The prints often feature a large central image while the background is filled with commentary made up of rows and rows of images, almost like a graphic novel. According to art critic and editor Eleanor Heartney in an essay included in John Buck: Iconography, Buck's work reveals that he "knows the contradictory nature of American politics, the majesty and vulnerability of the natural landscape, the power of symbols and the enduring pull of national mythology."
In recent years Buck has begun to have the wooden elements in his sculptures cast in bronze, just as years ago Butterfield devised a way to solidify her horses -- originally built of sticks, straw and mud -- by casting the pieces in bronze.
Human beings in Buck's work are often represented by the sort of stylized figure one sees on crosswalk signs, something to make a viewer stop to consider humanity's place in the world.
"I'm using those figures to expand on the traditional approach to figurative art," he said.
He muses about his creative process. "I keep collecting my own stuff. I make a part, it doesn't work where I thought I'd use it, so I save it and later find a place for it in a new piece." He is thoughtful for a moment. "Debby finds what she makes. I make what I find."
What Butterfield has found are horses. Asked which came first in her life -- art or horses -- she does not hesitate.
"Horses. I was born on the day of the Kentucky Derby in 1949 and my first memories are of horses. Art became the way I could talk about my experience. If I were a writer, I'd use words, but I'm not."
"You live in the moment with a horse," she explains. "You start anew with horses every day. You can't assume much. Each day is a new experience. That's one thing I try to communicate. Yet my work isn't really about horses. It's my report on my interaction with my materials."
Others agree with her.
"Clearly her sculptures are about something larger than horses, which are both the subject and a way of posing questions about existence," wrote contemporary art critic John Yau. "No longer seen as an animal to be used, her horses become the other, the presence that causes us to reflect upon our lives."
Their property also has a very large structure that contains a regulation-size dressage court -- 60 by 20 meters. Decades ago Butterfield took up dressage, which might be called a form of dance involving a human and a horse. As Jane Smiley noted, dressage represents a contrast to Butterfield's approach to art. In art she has always relied on going her own way, regardless of advice from professors and mentors. Dressage, on the other hand, demands strict adherence to formal standards that evolved from the discipline's origins with European cavalry officers, yet also demands "feel and empathy," she says.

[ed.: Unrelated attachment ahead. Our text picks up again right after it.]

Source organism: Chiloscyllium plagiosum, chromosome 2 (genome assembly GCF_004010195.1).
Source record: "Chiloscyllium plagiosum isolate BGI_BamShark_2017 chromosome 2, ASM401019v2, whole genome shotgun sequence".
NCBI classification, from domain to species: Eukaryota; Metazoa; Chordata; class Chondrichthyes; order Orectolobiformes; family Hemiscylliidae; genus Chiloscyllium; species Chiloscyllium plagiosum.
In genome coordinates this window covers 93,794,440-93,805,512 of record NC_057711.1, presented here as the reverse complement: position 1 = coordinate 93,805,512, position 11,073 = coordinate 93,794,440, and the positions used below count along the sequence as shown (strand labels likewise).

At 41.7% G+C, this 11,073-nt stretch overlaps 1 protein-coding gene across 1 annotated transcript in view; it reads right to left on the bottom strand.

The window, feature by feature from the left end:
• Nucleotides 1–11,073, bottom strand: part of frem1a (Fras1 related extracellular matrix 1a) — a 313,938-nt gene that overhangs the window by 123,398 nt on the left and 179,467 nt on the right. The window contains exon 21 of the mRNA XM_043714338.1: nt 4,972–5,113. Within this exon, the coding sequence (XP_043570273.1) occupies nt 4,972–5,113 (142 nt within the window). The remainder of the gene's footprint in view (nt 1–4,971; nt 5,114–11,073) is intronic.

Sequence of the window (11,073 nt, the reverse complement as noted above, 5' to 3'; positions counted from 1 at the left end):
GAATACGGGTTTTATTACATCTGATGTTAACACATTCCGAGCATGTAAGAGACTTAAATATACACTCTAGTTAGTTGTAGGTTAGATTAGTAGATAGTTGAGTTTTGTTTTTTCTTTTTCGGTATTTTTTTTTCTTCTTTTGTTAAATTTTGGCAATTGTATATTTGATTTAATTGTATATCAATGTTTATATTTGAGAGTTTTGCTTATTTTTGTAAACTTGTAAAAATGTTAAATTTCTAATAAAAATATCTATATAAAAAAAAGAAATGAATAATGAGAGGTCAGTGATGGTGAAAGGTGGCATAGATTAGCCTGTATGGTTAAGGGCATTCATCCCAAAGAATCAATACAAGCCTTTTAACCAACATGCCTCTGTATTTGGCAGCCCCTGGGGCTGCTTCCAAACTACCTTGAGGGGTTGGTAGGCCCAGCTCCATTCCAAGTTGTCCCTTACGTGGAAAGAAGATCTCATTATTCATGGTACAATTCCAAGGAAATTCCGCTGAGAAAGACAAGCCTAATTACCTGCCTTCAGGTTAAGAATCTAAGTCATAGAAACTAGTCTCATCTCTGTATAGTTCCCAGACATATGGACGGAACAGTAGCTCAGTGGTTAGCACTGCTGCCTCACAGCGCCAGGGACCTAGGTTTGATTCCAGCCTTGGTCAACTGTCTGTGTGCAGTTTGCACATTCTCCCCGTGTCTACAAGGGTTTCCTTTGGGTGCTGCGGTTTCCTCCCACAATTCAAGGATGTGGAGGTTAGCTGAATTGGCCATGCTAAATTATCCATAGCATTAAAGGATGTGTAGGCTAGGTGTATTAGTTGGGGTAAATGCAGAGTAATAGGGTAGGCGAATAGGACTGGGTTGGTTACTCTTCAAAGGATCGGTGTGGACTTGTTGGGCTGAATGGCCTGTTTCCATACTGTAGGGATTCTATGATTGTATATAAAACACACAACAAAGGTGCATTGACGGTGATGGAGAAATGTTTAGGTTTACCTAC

An understanding of that mystical horse-ness of Butterfield's sculptures begins with a tour of what she calls her "bone yard." Slabs and fragments of steel, pieces of defunct machines and old advertising signs fill one corner of a field. Each piece has been saved because, at least for a moment, it looked as if it might be part of a future Deborah Butterfield horse. When she is ready to start a new work, she'll go to the bone yard to find the parts for the particular animal she's decided to create.
Then finally she displays her naked passion for her subject when she takes her visitor to see Liliuokolani, a four-week-old bay foal, born prematurely to a surrogate mother. Butterfield explains that she had an embryo transplanted from a beloved horse named Isabelle who is too old to have another foal.
"We have to be very careful and not let her damage her joints," Butterfield explains, adding that the foal's bones aren't yet set. "She would like to escape and frolic in the pasture but we're waiting until her bones can take it."
The woman is visibly moved almost to tears, her delight in the little creature almost palpable. She struggles to put her feelings into words. "I feel like -- like a grandmother," she says.
Horses such as the foal remain essential to Butterfield. She has been making horses for 30 years. Other artists might find that confining, but Butterfield doesn't see it that way.
"I won't care if people get tired of my making horses -- I'll still make them," she insists. "It's what I do."